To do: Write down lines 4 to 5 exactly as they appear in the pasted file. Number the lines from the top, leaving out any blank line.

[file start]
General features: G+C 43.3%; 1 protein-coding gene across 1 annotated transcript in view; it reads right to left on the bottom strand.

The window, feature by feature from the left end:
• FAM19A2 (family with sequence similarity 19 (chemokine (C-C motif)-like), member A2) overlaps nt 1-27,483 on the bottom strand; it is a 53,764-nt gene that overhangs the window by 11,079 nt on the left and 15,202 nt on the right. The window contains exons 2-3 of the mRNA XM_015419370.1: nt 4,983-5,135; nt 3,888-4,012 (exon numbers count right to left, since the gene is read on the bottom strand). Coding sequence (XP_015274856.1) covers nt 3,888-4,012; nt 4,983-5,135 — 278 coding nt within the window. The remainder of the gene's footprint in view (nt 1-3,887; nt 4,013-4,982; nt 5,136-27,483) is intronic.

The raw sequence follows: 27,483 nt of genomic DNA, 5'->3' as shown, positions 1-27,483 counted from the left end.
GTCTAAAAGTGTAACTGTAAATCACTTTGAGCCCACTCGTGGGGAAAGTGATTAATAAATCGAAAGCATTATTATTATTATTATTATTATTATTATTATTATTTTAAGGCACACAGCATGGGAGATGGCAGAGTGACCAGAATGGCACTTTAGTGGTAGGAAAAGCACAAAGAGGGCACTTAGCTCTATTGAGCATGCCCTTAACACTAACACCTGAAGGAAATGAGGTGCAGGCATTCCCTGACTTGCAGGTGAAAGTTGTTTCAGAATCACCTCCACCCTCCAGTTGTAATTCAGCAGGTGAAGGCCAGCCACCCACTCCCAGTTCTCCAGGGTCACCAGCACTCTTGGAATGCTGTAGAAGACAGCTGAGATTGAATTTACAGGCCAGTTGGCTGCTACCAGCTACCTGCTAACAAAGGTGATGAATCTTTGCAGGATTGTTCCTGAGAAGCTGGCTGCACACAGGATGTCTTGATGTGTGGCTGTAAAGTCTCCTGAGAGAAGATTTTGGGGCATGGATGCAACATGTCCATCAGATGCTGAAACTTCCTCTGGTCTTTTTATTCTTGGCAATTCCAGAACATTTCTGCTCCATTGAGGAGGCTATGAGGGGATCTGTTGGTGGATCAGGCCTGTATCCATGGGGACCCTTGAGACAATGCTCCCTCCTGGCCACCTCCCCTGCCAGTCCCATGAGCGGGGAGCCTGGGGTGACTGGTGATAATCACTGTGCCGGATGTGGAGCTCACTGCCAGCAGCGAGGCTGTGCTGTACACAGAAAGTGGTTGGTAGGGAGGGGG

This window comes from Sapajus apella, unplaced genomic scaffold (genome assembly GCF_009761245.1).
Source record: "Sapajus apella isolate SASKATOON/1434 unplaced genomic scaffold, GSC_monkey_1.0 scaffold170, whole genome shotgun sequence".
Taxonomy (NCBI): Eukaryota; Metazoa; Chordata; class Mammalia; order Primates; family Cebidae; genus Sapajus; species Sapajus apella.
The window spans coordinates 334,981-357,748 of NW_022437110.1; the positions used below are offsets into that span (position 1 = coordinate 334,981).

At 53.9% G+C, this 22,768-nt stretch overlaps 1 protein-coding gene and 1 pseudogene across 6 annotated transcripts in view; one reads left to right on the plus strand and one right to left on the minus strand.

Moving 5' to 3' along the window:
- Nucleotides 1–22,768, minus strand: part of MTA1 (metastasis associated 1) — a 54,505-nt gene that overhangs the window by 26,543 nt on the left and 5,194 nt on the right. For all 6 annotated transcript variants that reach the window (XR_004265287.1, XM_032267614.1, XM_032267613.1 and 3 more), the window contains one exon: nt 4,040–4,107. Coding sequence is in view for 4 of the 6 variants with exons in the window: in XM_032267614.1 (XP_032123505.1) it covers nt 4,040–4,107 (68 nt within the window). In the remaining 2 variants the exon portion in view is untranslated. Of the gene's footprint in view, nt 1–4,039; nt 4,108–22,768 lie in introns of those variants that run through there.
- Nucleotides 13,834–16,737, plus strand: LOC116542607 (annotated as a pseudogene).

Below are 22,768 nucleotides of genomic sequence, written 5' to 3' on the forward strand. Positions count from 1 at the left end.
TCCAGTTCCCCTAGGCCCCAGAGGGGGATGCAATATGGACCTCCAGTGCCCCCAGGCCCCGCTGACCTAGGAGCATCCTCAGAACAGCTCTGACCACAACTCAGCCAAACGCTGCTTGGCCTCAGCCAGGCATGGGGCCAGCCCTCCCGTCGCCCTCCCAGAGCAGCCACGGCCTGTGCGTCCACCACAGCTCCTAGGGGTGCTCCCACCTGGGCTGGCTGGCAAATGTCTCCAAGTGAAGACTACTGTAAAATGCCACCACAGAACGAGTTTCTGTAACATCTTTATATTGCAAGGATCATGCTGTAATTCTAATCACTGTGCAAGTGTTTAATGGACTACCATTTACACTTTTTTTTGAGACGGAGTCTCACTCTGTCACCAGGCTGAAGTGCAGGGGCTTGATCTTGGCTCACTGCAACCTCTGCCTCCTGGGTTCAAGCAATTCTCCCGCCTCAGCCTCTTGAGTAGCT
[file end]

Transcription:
The raw sequence follows: 27,483 nt of genomic DNA, 5'->3' as shown, positions 1-27,483 counted from the left end.
GTCTAAAAGTGTAACTGTAAATCACTTTGAGCCCACTCGTGGGGAAAGTGATTAATAAATCGAAAGCATTATTATTATTATTATTATTATTATTATTATTATTTTAAGGCACACAGCATGGGAGATGGCAGAGTGACCAGAATGGCACTTTAGTGGTAGGAAAAGCACAAAGAGGGCACTTAGCTCTATTGAGCATGCCCTTAACACTAACACCTGAAGGAAATGAGGTGCAGGCATTCCCTGACTTGCAGGTGAAAGTTGTTTCAGAATCACCTCCACCCTCCAGTTGTAATTCAGCAGGTGAAGGCCAGCCACCCACTCCCAGTTCTCCAGGGTCACCAGCACTCTTGGAATGCTGTAGAAGACAGCTGAGATTGAATTTACAGGCCAGTTGGCTGCTACCAGCTACCTGCTAACAAAGGTGATGAATCTTTGCAGGATTGTTCCTGAGAAGCTGGCTGCACACAGGATGTCTTGATGTGTGGCTGTAAAGTCTCCTGAGAGAAGATTTTGGGGCATGGATGCAACATGTCCATCAGATGCTGAAACTTCCTCTGGTCTTTTTATTCTTGGCAATTCCAGAACATTTCTGCTCCATTGAGGAGGCTATGAGGGGATCTGTTGGTGGATCAGGCCTGTATCCATGGGGACCCTTGAGACAATGCTCCCTCCTGGCCACCTCCCCTGCCAGTCCCATGAGCGGGGAGCCTGGGGTGACTGGTGATAATCACTGTGCCGGATGTGGAGCTCACTGCCAGCAGCGAGGCTGTGCTGTACACAGAAAGTGGTTGGTAGGGAGGGGG